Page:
EPA Ratings vs Cold Weather: What to Believe?

by Benjamin Jones on March 22, 2009

EPA Fuel Economy Sticker

Yesterday, ABG had an interesting post about surprisingly poor fuel economy numbers with the Ford Fusion hybrid that got me thinking about the relationship between the EPA estimates and the cold. It’s no big secret that fuel economy suffers when it gets cold outside, but it’s interesting to note that not all cars are affected by the cold equally, and that differing weather patterns across the country make it difficult for some people to gauge fuel economy at the dealership.

For example, ABG points to a recent test that shows the Ford Fusion getting 27.2 mpg in real world driving, even though it’s EPA rating is 41 city/36 highway. That’s a huge discrepancy, which is due mainly to the effects of the cold. While fuel economy certainly deviates a lot depending on individual driving style, the EPA estimates are supposed to provide a real world account of driving style, which is why they were recently revised downwards. However, do they accurately depict weather conditions?

Think for a minute about the average driver in New Hampshire. When they buy a car, they look at the same window stickers as someone from New Jersey, even though it would be a lucky winter’s day in NH to see the highs reaching about 0C. Having driven in this type of weather myself, I know the 30% or greater hit that my fuel economy can take.

Think again about the average hybrid car. These cars are tuned in so specifically for mileage, and often suffer the most from inefficient drivings and weather conditions. Perhaps it’s not surprising how poorly the Ford Fusion hybrid fares in the cold because it is common knowledge how batteries react to the cold and how finicky hybrid mileage can be.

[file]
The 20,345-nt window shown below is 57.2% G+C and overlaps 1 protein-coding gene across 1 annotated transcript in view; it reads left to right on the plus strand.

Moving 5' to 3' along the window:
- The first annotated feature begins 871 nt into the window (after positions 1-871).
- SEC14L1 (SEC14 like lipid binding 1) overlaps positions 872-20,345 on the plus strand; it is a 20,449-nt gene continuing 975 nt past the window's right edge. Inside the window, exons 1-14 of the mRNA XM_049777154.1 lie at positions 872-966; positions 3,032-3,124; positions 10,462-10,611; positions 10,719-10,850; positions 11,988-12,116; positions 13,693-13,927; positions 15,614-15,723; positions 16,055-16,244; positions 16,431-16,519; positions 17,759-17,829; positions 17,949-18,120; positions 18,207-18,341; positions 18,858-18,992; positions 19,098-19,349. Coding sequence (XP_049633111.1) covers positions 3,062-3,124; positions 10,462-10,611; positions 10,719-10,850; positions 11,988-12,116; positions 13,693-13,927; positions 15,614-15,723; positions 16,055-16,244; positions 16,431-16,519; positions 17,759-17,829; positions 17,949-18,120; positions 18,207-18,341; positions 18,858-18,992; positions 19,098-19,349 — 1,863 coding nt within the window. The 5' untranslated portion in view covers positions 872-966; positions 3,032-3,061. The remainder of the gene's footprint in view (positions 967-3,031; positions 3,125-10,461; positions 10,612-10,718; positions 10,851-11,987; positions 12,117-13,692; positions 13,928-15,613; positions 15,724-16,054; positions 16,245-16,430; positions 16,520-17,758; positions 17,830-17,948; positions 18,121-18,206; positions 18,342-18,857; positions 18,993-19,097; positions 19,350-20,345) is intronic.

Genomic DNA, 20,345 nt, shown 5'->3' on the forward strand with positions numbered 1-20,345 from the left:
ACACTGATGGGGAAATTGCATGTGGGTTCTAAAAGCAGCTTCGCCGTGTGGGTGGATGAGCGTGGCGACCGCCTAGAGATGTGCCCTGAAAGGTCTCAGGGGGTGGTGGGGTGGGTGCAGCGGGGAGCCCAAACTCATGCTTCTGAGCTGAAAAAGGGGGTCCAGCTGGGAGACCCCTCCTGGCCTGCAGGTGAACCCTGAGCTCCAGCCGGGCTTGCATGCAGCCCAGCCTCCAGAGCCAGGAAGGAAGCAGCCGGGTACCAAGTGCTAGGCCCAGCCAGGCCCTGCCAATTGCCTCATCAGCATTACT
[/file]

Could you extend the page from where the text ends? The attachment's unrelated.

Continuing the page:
How can the EPA respond to this?

That’s the real question. Is there anything the EPA can do to try to provide more accurate results based not only on driving style, but on temperature, precipitation, elevation, or any other number of factors that significantly impact fuel economy? Perhaps regional testing with a zone-based approach could deal with some of these problems. Or should drivers just be more intelligent and more responsible for knowing these issues for themselves? What do you think?

Popularity: 3% [?]


1 Eco_generator March 22, 2009 at 6:21 pm

Just quantify what the tests are conducted at with a note about what temperature and elevation can change.

“Tests conducted in 60 degrees F weather at 800 ft above sea level. Temperature and elevation can have adverse effects on fuel mileage.”

Done. 🙂

2 moorecomp March 22, 2009 at 9:32 pm

I don’t know about the car world, but in aviation, there is a thing called a “Standard Day”. A standard day is defined as – Sea Level, 29.92″ barometric pressure, and 20 degrees C (68F). Maybe there is a similar configuration for the EPA tests?

3 Benjamin Jones March 22, 2009 at 10:11 pm